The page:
Do Taxes Explain Why Firms Rarely Use Performance-Based Malus Contracts?

Journal of International Accounting, Auditing and Taxation

57 Pages Posted: 29 Oct 2022 Last revised: 29 Jun 2023

See all articles by Rainer Niemann

Rainer Niemann

University of Graz, Center for Accounting Research; CESifo (Center for Economic Studies and Ifo Institute for Economic Research)

Mariana Sailer

Vienna University of Economics and Business

Date Written: June 28, 2023

Abstract

Performance-based bonus contracts trigger financial rewards in the case of goal attainment, while performance-based malus contracts punish target failure by means of financial deductions. Recommended and demanded by various stakeholders, malus contracts can be a competitive alternative that curbs high executive remuneration—nevertheless, firms rarely implement them in executive remuneration. A reason for this may lie in the tax treatment of corporate losses and executive remuneration. We analytically examine the effects of the most common forms of corporate taxation (symmetric and asymmetric) and personal wage taxation (proportional and progressive) on a firm owner’s contract choice. Our findings show that neither symmetric corporate nor proportional wage taxation impede malus contracts. However, asymmetric corporate taxation tends to disadvantage malus contracts compared to bonus contracts. Furthermore, progressive wage taxation has the potential to make malus contracts less attractive. This insight can add to the explanation for why firms rarely use performance-based malus contracts.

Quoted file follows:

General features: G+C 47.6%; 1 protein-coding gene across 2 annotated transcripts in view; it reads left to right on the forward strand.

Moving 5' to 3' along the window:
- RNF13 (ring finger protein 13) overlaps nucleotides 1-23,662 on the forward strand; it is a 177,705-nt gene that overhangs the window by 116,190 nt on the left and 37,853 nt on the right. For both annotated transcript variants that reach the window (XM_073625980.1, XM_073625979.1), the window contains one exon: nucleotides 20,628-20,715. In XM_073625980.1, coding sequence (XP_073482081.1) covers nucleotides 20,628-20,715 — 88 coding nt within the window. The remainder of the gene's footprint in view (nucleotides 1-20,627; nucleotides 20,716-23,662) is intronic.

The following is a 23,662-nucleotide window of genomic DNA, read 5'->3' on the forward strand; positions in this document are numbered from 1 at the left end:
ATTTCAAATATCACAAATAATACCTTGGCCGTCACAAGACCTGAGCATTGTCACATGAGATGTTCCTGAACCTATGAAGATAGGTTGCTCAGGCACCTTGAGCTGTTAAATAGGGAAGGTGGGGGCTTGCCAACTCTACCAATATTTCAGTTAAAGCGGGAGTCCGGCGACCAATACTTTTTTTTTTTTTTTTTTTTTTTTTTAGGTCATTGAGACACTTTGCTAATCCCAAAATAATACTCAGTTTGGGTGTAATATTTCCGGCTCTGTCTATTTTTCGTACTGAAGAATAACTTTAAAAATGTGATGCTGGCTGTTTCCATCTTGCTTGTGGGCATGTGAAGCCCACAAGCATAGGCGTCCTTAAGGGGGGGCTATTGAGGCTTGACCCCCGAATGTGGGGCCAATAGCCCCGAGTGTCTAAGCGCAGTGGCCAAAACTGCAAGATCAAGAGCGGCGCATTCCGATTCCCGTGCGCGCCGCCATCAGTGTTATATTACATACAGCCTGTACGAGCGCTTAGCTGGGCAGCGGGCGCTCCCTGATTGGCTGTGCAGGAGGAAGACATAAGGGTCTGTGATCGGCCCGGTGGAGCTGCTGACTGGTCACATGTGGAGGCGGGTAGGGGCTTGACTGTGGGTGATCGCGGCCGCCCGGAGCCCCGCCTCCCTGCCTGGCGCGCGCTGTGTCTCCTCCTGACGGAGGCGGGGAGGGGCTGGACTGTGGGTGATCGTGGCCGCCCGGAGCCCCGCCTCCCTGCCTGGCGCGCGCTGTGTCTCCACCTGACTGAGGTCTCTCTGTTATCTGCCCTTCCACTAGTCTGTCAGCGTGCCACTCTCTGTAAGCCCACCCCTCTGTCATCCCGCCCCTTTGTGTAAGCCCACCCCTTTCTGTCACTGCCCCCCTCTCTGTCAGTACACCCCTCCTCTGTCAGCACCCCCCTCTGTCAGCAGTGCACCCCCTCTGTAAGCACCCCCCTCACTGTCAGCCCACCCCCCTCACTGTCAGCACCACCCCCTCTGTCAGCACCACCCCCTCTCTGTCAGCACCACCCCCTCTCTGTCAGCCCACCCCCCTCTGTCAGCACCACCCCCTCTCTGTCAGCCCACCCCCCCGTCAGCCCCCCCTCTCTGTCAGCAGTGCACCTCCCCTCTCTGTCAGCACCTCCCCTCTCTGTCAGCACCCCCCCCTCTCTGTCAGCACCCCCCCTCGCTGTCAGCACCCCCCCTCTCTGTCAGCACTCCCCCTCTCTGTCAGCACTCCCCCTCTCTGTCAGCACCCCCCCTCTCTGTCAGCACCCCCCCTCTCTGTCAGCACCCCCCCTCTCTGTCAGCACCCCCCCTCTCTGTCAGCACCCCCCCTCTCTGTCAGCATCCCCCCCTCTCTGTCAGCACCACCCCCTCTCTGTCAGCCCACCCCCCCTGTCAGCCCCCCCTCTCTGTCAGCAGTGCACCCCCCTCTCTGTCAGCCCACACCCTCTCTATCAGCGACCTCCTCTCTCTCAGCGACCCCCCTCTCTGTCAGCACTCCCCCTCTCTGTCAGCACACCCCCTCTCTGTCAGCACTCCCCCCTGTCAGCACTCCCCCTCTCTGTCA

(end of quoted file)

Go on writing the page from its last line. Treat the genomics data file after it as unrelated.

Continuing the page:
Keywords: bonus contracts, malus contracts, asymmetric corporate taxation, progressive wage taxation

JEL Classification: D86, H21, M41

Suggested Citation

Niemann, Rainer and Sailer, Mariana, Do Taxes Explain Why Firms Rarely Use Performance-Based Malus Contracts? (June 28, 2023). Journal of International Accounting, Auditing and Taxation, Available at SSRN: https://ssrn.com/abstract=4256861 or http://dx.doi.org/10.2139/ssrn.4256861

Rainer Niemann

University of Graz, Center for Accounting Research ( email )

Universitätsstr. 15 / G2
Graz, 8010
Austria
+43-316-380-6444 (Phone)
+43-316-380-9595 (Fax)

HOME PAGE: http://www.uni-graz.at/steuer

CESifo (Center for Economic Studies and Ifo Institute for Economic Research)

Poschinger Str. 5
Munich, DE-81679
Germany

Mariana Sailer (Contact Author)

Vienna University of Economics and Business ( email )

Welthandelsplatz 1
Vienna, Wien 1020
Austria

Do you have a job opening that you would like to promote on SSRN?

Paper statistics

Downloads
84
Abstract Views
481
Rank
546,623
PlumX Metrics